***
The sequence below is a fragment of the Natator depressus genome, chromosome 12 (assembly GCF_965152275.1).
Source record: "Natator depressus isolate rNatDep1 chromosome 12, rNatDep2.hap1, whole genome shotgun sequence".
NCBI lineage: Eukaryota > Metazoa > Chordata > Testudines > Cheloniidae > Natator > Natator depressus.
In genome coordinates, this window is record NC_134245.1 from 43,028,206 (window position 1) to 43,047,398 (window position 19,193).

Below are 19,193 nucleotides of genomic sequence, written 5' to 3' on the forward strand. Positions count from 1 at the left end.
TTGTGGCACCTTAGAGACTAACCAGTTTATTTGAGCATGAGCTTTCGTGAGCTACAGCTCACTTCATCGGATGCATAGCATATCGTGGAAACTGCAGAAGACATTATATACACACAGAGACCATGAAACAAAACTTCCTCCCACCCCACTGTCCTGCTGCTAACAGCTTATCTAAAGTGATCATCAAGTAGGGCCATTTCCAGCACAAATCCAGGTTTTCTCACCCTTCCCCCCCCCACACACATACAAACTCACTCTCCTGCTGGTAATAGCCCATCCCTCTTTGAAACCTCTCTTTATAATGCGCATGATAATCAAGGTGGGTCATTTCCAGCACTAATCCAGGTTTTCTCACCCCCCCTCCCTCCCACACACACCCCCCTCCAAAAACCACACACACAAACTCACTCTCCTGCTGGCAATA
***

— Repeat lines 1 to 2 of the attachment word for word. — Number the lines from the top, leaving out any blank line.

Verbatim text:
The sequence below is a fragment of the Natator depressus genome, chromosome 12 (assembly GCF_965152275.1).
Source record: "Natator depressus isolate rNatDep1 chromosome 12, rNatDep2.hap1, whole genome shotgun sequence".